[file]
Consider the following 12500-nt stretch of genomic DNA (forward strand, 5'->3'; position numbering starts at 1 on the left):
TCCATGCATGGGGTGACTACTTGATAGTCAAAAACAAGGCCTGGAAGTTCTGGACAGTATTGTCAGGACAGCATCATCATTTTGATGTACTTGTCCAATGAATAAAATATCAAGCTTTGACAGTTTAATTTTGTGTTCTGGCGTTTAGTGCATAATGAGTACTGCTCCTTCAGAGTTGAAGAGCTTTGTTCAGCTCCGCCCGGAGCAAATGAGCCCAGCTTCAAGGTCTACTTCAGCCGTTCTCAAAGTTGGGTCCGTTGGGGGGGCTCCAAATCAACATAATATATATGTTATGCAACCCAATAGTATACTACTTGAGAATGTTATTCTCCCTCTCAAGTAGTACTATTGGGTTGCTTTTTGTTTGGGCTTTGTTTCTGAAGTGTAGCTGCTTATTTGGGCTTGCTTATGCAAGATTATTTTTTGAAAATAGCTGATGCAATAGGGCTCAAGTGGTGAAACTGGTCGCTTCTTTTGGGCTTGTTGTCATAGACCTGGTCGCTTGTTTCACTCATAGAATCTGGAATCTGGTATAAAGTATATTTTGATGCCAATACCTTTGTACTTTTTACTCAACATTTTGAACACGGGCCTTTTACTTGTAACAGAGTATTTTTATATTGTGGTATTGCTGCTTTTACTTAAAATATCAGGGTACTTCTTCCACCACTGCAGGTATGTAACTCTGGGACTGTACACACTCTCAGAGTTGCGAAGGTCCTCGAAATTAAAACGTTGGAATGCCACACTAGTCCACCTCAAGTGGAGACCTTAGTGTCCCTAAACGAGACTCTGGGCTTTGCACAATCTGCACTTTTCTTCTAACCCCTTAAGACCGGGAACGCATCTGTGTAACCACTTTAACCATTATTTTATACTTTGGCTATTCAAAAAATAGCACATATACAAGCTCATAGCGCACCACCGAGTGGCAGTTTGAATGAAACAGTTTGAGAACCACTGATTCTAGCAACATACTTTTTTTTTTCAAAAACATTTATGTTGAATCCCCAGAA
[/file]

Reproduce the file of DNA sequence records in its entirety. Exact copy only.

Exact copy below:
Consider the following 12500-nt stretch of genomic DNA (forward strand, 5'->3'; position numbering starts at 1 on the left):
TCCATGCATGGGGTGACTACTTGATAGTCAAAAACAAGGCCTGGAAGTTCTGGACAGTATTGTCAGGACAGCATCATCATTTTGATGTACTTGTCCAATGAATAAAATATCAAGCTTTGACAGTTTAATTTTGTGTTCTGGCGTTTAGTGCATAATGAGTACTGCTCCTTCAGAGTTGAAGAGCTTTGTTCAGCTCCGCCCGGAGCAAATGAGCCCAGCTTCAAGGTCTACTTCAGCCGTTCTCAAAGTTGGGTCCGTTGGGGGGGCTCCAAATCAACATAATATATATGTTATGCAACCCAATAGTATACTACTTGAGAATGTTATTCTCCCTCTCAAGTAGTACTATTGGGTTGCTTTTTGTTTGGGCTTTGTTTCTGAAGTGTAGCTGCTTATTTGGGCTTGCTTATGCAAGATTATTTTTTGAAAATAGCTGATGCAATAGGGCTCAAGTGGTGAAACTGGTCGCTTCTTTTGGGCTTGTTGTCATAGACCTGGTCGCTTGTTTCACTCATAGAATCTGGAATCTGGTATAAAGTATATTTTGATGCCAATACCTTTGTACTTTTTACTCAACATTTTGAACACGGGCCTTTTACTTGTAACAGAGTATTTTTATATTGTGGTATTGCTGCTTTTACTTAAAATATCAGGGTACTTCTTCCACCACTGCAGGTATGTAACTCTGGGACTGTACACACTCTCAGAGTTGCGAAGGTCCTCGAAATTAAAACGTTGGAATGCCACACTAGTCCACCTCAAGTGGAGACCTTAGTGTCCCTAAACGAGACTCTGGGCTTTGCACAATCTGCACTTTTCTTCTAACCCCTTAAGACCGGGAACGCATCTGTGTAACCACTTTAACCATTATTTTATACTTTGGCTATTCAAAAAATAGCACATATACAAGCTCATAGCGCACCACCGAGTGGCAGTTTGAATGAAACAGTTTGAGAACCACTGATTCTAGCAACATACTTTTTTTTTTCAAAAACATTTATGTTGAATCCCCAGAA